#1
Sep2307, 06:48 PM

P: 248

[tex]\alpha[/tex] particle of mass m is scattered by a nucleus of mass M. [tex]\Theta[/tex] is the scattering angle of the [tex]\alpha[/tex] particle in the LAB reference frame, and [tex]\theta[/tex] is the scattering angle in the CM frame.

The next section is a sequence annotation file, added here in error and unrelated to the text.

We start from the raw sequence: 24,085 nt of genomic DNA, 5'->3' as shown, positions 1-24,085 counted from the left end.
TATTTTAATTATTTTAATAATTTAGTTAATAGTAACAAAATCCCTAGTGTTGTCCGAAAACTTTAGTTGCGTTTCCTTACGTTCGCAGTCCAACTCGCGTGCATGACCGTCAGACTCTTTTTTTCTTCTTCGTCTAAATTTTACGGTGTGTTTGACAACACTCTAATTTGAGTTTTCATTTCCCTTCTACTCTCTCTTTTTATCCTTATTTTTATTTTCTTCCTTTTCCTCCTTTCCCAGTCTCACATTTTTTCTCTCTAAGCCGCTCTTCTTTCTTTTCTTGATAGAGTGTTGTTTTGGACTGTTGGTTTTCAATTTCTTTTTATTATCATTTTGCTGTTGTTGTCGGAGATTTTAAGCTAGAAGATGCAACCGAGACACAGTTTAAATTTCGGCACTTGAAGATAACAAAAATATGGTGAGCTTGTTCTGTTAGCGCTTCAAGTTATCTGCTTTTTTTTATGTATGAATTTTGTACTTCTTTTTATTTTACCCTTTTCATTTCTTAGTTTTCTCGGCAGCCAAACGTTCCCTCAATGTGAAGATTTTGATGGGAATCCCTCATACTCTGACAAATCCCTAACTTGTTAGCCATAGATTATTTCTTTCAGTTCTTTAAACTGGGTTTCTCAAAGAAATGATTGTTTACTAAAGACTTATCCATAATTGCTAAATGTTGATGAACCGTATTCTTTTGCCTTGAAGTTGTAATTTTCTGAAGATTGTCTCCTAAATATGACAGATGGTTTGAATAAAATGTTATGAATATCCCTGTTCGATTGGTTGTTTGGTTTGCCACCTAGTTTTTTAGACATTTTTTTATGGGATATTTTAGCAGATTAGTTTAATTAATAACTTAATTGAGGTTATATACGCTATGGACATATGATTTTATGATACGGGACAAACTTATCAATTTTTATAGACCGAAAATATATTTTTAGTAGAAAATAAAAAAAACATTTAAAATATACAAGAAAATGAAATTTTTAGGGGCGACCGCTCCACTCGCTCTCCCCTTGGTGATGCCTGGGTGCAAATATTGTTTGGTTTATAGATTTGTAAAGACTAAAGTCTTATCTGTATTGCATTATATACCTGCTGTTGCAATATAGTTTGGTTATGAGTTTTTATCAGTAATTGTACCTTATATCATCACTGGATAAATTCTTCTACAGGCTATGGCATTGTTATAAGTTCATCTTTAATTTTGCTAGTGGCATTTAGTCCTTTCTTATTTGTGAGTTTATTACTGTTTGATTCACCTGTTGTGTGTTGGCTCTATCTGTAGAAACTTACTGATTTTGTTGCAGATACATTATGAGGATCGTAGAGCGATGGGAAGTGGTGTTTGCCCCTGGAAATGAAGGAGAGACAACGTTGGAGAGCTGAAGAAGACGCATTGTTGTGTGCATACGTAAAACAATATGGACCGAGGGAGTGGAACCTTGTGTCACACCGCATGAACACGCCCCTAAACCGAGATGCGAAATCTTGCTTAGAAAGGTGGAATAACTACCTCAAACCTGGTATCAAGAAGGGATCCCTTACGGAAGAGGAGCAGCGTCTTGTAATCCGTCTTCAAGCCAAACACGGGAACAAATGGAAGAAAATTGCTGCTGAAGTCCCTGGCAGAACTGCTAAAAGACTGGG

What is the relation between [tex]\Theta[/tex] and [tex] \theta [/tex] using conservation of energy and momentum? I am suing v1 as velocity of m and v2 as velocity of M [tex]v_{CM} = \frac{m v_1}{m+M}[/tex] in the CM frame (denoted by v'): [tex]v'_2 = v_1  v_{CM} = \frac{M v_1}{m+M}[/tex] [tex]v'_2 = v_{CM}=\frac{mv_1}{m+M}[/tex] for elastic scattering: [tex]v cos \theta v_{CM} = v'_1 cos\Theta [/tex] [tex]v cos \theta = v'_1 cos\Theta +v_{CM} [/tex] we also know: [tex]v \sin \theta = v'_1 \sin \Theta [/tex] dividing the two expressions, we get: [tex]\tan \theta = \frac{sin\Theta}{\cos \Theta + \frac{m}{M}}[/tex] i was wondering this was the correct logic to solving this problem? I didnt use conservation of energy, and was wondering if there was something that i missed. 


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